This book examines the costs and benefits of ending the fighting in a range of conflicts, and probes the reasons why negotiators provide, or fail to provide, resolutions that go beyond just "stopping the shooting." What is the desired and achievable mix between negotiation strategies that look backward to end current hostilities and those that look ahead to prevent their recurrence? To answer that question, a wide range of case studies is marshaled to explore relevant peacemaking situations, from the end of the Thirty Years' War and the Napoleonic Wars, to more recent settlements of the late 20th and early 21st centuries—including large scale conflicts like the end of WW II and smaller scale, sometimes internal conflicts like those in Cyprus, Armenia and Azerbaijan, and Mozambique. Cases on Bosnia and the Middle East add extra interest. Published in cooperation with the International Institute for Applied Systems Analysis, this important research is expertly edited by renowned conflict scholars I. William Zartman and Victor Kremenyuk, and includes original case studies from scholars and practitioners around the globe including Janice Gross Stein, Daniel Druckman, and Beth Simmons, among many others.
I. William Zartman is Jacob Blaustein Professor of Conflict Resolution and International Organizations at the Nitze School of Advanced International Studies (SAIS) of the John Hopkins University. Victor Kremenyuk is deputy director at the Institute for U.S.A. and Canada Studies of the Russian Academy of Sciences in Moscow.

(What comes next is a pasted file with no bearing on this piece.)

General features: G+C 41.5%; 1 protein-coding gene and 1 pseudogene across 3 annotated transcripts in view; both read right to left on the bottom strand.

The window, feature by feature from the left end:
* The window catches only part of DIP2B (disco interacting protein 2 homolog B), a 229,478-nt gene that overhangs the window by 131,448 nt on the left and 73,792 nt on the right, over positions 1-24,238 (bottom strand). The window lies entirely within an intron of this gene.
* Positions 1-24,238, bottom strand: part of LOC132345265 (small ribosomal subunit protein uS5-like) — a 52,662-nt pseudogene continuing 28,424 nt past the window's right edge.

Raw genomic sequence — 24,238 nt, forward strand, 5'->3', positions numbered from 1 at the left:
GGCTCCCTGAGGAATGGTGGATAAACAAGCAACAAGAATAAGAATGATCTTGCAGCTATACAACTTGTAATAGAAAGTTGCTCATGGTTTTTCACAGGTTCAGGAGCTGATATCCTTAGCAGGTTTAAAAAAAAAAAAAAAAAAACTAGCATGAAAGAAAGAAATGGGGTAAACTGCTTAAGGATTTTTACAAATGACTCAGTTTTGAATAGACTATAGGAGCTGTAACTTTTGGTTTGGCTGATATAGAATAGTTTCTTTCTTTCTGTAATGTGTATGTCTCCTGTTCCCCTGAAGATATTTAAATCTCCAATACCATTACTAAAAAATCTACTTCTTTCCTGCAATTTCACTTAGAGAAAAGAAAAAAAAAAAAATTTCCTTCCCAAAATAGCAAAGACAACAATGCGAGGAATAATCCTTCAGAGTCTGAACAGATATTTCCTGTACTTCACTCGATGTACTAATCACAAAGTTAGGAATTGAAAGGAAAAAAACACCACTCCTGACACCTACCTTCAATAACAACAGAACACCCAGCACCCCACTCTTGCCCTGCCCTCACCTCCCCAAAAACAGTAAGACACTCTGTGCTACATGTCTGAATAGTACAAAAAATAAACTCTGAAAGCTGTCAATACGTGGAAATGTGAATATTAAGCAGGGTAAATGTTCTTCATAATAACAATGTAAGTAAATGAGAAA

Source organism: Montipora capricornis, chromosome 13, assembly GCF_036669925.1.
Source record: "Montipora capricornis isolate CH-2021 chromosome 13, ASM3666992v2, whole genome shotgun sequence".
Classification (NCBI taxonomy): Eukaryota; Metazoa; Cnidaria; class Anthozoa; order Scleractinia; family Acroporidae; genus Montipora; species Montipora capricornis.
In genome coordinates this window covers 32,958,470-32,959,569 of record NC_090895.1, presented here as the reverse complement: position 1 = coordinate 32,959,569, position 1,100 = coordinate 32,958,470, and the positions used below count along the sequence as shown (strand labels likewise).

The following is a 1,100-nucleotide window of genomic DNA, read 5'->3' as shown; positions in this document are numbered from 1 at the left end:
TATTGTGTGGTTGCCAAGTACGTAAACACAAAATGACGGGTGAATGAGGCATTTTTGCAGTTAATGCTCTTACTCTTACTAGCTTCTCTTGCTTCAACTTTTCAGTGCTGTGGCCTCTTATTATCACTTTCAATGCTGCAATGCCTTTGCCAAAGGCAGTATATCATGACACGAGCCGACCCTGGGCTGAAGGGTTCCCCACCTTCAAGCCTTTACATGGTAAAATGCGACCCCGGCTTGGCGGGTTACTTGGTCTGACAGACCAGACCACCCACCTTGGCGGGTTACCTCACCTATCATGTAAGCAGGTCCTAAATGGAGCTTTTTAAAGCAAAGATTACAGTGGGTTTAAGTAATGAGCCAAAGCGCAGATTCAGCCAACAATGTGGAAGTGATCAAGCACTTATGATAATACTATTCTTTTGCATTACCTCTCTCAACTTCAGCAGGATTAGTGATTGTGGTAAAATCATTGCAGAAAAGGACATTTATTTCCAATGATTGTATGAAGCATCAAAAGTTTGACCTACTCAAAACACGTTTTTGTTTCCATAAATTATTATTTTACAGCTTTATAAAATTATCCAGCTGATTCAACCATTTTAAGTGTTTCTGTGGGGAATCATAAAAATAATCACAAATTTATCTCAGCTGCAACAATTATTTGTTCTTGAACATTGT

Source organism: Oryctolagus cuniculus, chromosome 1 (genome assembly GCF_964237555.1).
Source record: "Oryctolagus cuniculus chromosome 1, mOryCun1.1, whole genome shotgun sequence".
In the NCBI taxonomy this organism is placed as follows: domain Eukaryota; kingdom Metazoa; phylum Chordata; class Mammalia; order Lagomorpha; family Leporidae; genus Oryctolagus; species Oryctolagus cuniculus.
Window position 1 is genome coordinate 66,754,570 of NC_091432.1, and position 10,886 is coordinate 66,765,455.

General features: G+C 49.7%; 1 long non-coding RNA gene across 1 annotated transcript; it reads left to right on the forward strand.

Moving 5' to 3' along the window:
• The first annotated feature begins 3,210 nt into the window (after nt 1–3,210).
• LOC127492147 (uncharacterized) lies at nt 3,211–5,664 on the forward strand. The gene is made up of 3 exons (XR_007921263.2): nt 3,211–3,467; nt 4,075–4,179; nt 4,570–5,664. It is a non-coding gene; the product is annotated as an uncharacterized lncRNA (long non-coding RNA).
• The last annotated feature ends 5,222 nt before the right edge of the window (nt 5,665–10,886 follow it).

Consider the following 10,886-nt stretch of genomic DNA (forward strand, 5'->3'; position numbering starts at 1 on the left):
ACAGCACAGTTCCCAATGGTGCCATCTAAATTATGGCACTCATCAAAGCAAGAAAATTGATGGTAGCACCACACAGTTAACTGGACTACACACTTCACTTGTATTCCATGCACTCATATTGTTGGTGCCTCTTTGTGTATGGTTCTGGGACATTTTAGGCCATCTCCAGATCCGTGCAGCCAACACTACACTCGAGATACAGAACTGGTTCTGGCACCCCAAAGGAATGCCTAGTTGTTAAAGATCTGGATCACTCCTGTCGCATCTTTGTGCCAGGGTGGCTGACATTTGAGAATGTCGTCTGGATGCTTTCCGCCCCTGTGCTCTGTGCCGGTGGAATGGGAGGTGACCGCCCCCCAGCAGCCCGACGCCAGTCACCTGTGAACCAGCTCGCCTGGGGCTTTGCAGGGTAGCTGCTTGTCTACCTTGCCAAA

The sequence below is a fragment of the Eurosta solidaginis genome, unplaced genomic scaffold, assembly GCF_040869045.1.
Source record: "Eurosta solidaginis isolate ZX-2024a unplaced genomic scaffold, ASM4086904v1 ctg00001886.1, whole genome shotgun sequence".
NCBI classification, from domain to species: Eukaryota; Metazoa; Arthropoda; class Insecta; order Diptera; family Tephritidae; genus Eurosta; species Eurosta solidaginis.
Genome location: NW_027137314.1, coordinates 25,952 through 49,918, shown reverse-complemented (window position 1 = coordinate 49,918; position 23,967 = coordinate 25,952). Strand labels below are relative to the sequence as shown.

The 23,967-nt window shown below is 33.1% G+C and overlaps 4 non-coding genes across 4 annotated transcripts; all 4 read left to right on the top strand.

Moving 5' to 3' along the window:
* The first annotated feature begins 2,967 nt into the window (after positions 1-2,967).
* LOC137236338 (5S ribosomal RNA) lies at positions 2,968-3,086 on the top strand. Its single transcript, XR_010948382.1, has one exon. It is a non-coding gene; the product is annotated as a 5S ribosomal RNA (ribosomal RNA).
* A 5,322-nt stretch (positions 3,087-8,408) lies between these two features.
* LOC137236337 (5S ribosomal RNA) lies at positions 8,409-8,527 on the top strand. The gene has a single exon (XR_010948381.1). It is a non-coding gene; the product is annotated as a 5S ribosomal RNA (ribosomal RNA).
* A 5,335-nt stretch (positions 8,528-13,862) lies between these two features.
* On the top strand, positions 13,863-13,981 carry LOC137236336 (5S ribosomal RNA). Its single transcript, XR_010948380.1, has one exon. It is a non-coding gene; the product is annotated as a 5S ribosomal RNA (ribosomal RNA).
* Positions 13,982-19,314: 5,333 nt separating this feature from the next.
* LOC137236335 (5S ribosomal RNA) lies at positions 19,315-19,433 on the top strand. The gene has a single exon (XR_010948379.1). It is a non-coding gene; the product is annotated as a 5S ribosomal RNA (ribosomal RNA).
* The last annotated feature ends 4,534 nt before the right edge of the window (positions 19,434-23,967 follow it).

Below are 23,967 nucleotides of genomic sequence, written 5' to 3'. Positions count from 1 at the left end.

Chapter 1 Negotiating Foward- and Backward-Looking Outcomes Part 2 Part I: Historic Settlement Chapter 3 Turning Point Westphalia: Negotiation Processes Establishing a New Political and Legal Order in Europe Chapter 4 The Congress of Vienna Negotiations Part 5 Part II: Major Contemporary Settlements Chapter 6 The Austrian State Treaty: Concluding a Successful Negotiating Process Chapter 7 The Dayton Agreement in Bosnia: Durable Cease-Fire, Permanent Negotiation Chapter 8 The Israeli-Palestinian Peace Process Chapter 9 Loss and Learning: From Backward-Looking to Foward-Looking Outcomes in the Egypt–Israel Rivalry Chapter 10 Memory and International Negotiation: The Franco–German Case Chapter 11 The Building of Mercosur: A Continuous Negotiation Process Part 12 Part III: Bilateral and Internal Conflict Settlements Chapter 13 Cyprus Chapter 14 Expecting Satisfaction: Negotiating a Durable Peace in South Africa Chapter 15 Forward-Looking Dispute Resolution: Ecuador, Peru, and the Border Issue Chapter 16 Negotiation Processes and Postsettlement Relationships: Comparing Nagorno-Karabakh with Mozambique Part 17 Part IV: Conclusions Chapter 18 Looking Forward and Looking Backward on Negotiation Theory Chapter 19 Lessons for Practice